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Moses LJ attacks 'marking and measuring' of advocates under QASA

14 February 2012

Lord Justice Moses has launched a stinging attack on the assessment of criminal advocates by judges proposed under the QASA scheme.

“There is, I suggest, cause for a profound unease in the notion that, in the very trial which you face as an accused, your advocate has asked to be assessed,” he said.

“What effect is that going to have on your brief? Is she on your side or just trying to mollify the judge? Surely the last thing we want is defensive advocacy.

“The need to be marked, to move up a level or maintain one’s grade is, I believe, deeply inimical to the proper relationship between advocate and judge and, more importantly, the trust the client has in that relationship.

“The accused must believe that his brief will tell the judge to go to the devil, if that is what his case demands.”

Delivering the Ebsworth Lecture at Middle Temple last night, Lord Justice Moses warned that the “regular day-in and day-out marking and measuring of the average advocate” would be “fraught with difficulty” and damaging to the relationship between advocate and trial judge.

“So I suggest that the criminal trial judge is far from the consumer of the criminal advocate’s services,” he said.

“If advocates behave as though they are seeking to impress the judge with their wares, or, as the minister Bridget Prentice, who believed that legal services were a product to be available to the consumer off the shelf, would have it, proffer the judge a tin of baked beans, they may well not be doing their job.”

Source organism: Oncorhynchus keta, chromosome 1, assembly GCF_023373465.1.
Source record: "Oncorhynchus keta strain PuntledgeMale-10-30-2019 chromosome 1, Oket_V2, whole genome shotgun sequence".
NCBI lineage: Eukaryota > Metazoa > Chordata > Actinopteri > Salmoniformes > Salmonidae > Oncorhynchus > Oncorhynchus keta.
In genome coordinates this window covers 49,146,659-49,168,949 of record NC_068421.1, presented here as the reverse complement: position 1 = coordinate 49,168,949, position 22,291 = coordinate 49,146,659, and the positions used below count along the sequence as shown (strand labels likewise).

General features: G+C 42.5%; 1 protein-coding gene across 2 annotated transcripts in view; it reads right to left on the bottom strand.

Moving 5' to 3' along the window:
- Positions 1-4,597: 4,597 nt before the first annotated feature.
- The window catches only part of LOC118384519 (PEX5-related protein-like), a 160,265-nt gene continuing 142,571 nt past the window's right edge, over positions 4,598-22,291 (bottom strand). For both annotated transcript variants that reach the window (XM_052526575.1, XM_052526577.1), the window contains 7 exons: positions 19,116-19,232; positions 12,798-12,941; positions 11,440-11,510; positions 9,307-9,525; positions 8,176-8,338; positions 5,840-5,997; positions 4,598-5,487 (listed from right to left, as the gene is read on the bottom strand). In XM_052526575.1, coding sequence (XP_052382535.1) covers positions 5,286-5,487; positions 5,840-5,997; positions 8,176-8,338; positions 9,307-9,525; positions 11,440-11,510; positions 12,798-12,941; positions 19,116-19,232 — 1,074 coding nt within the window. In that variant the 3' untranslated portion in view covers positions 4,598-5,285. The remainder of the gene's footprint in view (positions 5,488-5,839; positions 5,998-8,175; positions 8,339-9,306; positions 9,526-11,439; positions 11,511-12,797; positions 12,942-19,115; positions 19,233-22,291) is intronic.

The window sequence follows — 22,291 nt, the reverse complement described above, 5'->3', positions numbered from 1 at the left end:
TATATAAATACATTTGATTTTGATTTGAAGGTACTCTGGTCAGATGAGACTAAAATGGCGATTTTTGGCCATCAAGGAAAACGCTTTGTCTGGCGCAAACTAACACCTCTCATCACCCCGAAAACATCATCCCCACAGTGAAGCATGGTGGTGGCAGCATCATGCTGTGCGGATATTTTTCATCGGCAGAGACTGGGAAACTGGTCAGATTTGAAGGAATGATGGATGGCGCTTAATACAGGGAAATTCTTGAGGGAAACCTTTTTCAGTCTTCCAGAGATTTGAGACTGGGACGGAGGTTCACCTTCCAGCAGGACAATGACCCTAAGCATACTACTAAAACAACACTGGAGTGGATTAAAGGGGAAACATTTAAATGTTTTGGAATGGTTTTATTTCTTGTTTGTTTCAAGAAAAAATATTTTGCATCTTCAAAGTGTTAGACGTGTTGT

Instead Moses LJ suggested the creation of “academies of advocacy” in which the Inns of Court took the lead in providing compulsory training.

“It is a sad feature of the Inns of Court that they figure in the lives of the young and the old but play so little part in maintaining and improving those in between.

“If, as I believe, they have the skills and the facilities to teach the beginner, those should also be deployed to all advocates those whom the public and the BSB demand should maintain their expertise and improve.”

Des Hudson, chief executive of the Law Society, said the society agreed with Moses LJ’s concerns.

“We have long been concerned that the involvement of judges in assessing the advocates in front of them will cause considerable difficulties for advocates in advancing the interests of their clients,” Hudson said.

“It is also inevitable that the ratings will be used in appeals. The Law Society supports a proportionate system of quality assurance for advocacy but we doubt that this is the way of achieving it.”

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Education & Training The Bar